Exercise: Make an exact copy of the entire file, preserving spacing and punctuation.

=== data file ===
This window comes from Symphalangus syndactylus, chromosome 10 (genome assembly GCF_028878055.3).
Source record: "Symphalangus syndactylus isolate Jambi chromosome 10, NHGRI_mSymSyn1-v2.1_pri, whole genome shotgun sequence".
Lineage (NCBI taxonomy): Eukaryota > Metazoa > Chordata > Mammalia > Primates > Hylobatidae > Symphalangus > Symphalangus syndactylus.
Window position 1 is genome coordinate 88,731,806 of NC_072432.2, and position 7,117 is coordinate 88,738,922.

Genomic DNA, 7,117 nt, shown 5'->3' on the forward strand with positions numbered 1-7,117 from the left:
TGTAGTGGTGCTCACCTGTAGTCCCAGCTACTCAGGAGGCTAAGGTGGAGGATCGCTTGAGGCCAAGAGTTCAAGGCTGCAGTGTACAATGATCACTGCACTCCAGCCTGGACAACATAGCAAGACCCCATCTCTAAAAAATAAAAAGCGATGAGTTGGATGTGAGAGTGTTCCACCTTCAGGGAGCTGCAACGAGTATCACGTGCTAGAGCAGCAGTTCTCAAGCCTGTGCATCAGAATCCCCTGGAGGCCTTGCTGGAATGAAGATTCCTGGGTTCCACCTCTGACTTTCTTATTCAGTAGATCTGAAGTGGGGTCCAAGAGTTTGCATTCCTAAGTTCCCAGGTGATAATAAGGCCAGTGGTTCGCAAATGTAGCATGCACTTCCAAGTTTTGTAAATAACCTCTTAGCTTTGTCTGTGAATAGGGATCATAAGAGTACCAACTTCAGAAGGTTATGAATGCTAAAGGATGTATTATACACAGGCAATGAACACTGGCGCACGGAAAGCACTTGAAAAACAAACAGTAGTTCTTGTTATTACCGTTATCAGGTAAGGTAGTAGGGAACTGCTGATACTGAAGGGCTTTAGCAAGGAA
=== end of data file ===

This window comes from Symphalangus syndactylus, chromosome 10 (genome assembly GCF_028878055.3).
Source record: "Symphalangus syndactylus isolate Jambi chromosome 10, NHGRI_mSymSyn1-v2.1_pri, whole genome shotgun sequence".
Lineage (NCBI taxonomy): Eukaryota > Metazoa > Chordata > Mammalia > Primates > Hylobatidae > Symphalangus > Symphalangus syndactylus.
Window position 1 is genome coordinate 88,731,806 of NC_072432.2, and position 7,117 is coordinate 88,738,922.

Genomic DNA, 7,117 nt, shown 5'->3' on the forward strand with positions numbered 1-7,117 from the left:
TGTAGTGGTGCTCACCTGTAGTCCCAGCTACTCAGGAGGCTAAGGTGGAGGATCGCTTGAGGCCAAGAGTTCAAGGCTGCAGTGTACAATGATCACTGCACTCCAGCCTGGACAACATAGCAAGACCCCATCTCTAAAAAATAAAAAGCGATGAGTTGGATGTGAGAGTGTTCCACCTTCAGGGAGCTGCAACGAGTATCACGTGCTAGAGCAGCAGTTCTCAAGCCTGTGCATCAGAATCCCCTGGAGGCCTTGCTGGAATGAAGATTCCTGGGTTCCACCTCTGACTTTCTTATTCAGTAGATCTGAAGTGGGGTCCAAGAGTTTGCATTCCTAAGTTCCCAGGTGATAATAAGGCCAGTGGTTCGCAAATGTAGCATGCACTTCCAAGTTTTGTAAATAACCTCTTAGCTTTGTCTGTGAATAGGGATCATAAGAGTACCAACTTCAGAAGGTTATGAATGCTAAAGGATGTATTATACACAGGCAATGAACACTGGCGCACGGAAAGCACTTGAAAAACAAACAGTAGTTCTTGTTATTACCGTTATCAGGTAAGGTAGTAGGGAACTGCTGATACTGAAGGGCTTTAGCAAGGAA